Turmeric – This golden colored spice has generated a lot of buzz lately, and for good reason. Curcumin, the active ingredient in turmeric, has been shown to cross the blood-brain barrier, meaning it can directly enter the brain and benefit the cells there. Curcumin is also a powerful antioxidant and is one of the strongest naturally occurring anti-inflammatory agents ever identified. Other benefits include that it helps improve the brain’s oxygen intake, increases memory and cognitive function, and also benefits the immune system. In research settings, it has reduced symptoms of Alzheimer’s disease and depression.

Broccoli – Broccoli is very high in vitamin K, delivering more than 100% of the recommended daily amount in a 1-cup serving. This fat-soluble vitamin is essential for forming sphingolipids, a type of fat that’s densely packed into brain cells. Broccoli also contains a number of compounds that give it anti-inflammatory and antioxidant effects, which may help protect the brain against damage.

Coffee – Coffee is also a source of antioxidants, which may support brain health as a person gets older. It improves alertness, mood, and concentration. Studies have linked lifelong coffee consumption with reduced risk of cognitive decline, stroke, Parkinson’s disease, and Alzheimer’s disease.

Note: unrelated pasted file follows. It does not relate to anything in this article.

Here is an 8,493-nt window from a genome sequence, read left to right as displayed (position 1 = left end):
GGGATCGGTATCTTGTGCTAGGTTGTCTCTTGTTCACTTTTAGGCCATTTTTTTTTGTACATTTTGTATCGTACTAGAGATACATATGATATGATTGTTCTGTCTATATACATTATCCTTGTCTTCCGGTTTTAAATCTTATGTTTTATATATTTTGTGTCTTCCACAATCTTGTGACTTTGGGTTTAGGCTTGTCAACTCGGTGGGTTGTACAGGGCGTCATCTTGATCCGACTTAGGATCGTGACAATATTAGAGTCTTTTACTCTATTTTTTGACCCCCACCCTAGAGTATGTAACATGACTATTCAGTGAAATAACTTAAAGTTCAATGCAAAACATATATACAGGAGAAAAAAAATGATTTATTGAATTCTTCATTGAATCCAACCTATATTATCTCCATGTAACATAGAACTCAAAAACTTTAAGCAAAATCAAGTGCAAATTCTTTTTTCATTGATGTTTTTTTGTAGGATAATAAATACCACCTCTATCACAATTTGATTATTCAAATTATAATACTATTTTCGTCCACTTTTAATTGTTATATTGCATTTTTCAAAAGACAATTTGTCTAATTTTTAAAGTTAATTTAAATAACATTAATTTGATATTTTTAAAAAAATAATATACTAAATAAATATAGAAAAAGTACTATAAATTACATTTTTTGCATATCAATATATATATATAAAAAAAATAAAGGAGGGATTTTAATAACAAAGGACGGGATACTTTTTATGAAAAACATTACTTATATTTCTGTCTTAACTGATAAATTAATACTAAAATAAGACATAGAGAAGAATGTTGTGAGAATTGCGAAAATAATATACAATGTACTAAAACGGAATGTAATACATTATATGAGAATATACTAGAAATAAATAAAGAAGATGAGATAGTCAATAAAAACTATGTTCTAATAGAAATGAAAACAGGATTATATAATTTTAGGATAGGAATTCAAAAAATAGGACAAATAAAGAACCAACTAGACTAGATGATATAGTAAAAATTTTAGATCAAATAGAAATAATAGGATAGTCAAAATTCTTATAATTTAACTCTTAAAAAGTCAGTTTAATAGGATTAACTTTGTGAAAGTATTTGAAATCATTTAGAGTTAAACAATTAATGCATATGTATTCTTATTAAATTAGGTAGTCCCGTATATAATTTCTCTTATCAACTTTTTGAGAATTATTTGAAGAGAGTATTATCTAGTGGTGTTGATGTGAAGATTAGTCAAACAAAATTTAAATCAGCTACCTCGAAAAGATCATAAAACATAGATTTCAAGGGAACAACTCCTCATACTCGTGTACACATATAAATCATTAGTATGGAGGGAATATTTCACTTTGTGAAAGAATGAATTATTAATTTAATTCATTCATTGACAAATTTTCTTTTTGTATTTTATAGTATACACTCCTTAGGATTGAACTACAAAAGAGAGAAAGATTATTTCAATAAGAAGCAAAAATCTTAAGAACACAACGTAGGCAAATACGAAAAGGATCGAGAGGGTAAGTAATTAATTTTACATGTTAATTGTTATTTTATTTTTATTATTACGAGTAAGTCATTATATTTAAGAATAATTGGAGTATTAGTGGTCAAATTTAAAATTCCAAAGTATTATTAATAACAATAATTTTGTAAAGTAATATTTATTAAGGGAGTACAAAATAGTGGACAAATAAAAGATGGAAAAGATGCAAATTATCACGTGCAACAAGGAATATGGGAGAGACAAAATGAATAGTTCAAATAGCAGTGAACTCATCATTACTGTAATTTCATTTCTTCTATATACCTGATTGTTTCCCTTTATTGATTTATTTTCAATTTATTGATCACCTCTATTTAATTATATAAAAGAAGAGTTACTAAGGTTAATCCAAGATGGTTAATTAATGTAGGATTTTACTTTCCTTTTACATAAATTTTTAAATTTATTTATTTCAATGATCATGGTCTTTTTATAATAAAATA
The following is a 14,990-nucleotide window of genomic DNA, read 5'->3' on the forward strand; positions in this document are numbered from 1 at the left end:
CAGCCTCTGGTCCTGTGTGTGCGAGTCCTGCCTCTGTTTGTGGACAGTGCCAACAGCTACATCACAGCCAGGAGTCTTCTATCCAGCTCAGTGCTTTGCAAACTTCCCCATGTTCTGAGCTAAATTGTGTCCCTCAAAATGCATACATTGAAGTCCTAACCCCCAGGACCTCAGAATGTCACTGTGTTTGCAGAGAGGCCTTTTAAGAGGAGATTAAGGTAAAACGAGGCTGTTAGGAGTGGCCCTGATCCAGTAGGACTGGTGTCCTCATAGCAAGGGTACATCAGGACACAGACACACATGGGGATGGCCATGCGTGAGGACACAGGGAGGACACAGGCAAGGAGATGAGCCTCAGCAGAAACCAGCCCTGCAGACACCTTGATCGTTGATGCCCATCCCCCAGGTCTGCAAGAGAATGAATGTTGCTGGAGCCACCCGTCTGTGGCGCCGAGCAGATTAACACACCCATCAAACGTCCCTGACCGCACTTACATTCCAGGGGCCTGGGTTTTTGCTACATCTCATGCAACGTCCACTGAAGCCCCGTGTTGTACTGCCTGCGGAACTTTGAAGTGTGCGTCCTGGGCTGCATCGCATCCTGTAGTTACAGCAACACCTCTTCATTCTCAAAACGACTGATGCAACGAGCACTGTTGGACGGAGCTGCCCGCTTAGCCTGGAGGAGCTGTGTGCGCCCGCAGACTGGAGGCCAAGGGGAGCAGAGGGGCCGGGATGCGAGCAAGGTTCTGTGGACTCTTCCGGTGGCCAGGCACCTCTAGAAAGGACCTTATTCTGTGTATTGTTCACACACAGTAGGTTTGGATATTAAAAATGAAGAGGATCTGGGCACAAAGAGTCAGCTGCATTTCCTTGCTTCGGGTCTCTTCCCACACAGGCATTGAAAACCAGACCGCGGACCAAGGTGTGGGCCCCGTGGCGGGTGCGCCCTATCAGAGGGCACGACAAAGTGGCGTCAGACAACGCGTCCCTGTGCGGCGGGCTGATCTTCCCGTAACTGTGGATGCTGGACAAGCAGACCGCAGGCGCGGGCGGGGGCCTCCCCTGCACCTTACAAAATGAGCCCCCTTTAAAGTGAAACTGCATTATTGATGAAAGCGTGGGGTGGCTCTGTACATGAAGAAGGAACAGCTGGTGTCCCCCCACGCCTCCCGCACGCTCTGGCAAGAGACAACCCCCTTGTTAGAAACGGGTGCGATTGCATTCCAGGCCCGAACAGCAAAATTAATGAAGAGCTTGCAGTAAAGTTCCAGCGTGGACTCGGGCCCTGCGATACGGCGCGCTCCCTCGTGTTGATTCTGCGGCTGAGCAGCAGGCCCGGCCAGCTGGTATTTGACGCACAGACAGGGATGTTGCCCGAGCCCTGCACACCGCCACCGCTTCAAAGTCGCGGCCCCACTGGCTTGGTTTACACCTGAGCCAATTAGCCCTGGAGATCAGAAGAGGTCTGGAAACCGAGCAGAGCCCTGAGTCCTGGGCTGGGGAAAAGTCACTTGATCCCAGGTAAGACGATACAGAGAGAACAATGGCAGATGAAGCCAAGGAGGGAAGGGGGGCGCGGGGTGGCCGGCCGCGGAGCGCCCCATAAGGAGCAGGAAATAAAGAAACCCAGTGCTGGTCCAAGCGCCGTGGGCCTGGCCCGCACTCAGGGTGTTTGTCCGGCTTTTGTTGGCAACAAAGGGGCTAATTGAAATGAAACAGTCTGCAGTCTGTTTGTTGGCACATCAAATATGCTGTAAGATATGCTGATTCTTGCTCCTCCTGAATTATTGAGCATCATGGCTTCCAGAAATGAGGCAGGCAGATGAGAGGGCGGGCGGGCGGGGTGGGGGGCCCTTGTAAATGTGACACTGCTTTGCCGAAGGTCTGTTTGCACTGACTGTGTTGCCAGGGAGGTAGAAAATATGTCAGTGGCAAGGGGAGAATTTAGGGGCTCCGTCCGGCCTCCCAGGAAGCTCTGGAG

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Preventing Alzheimer’s and Dementia with a Healthy Lifestyle

A central mission at Private Home Care is providing education about how to prevent dementia and Alzheimer’s through a healthy lifestyle, the pillars of which are a nutritious diet and exercise. Our company President, Mary Demakes R.N., is an expert in both nutrition and brain health. Research has proven time and again that eating a Mediterranean style diet has incredible brain health benefits and helps reduce the risk of developing dementia or Alzheimer’s.

Eating certain foods (and avoiding others) has been shown to slow brain aging by 3-7.5 years, and reduce the risk of developing dementia or Alzheimer’s disease.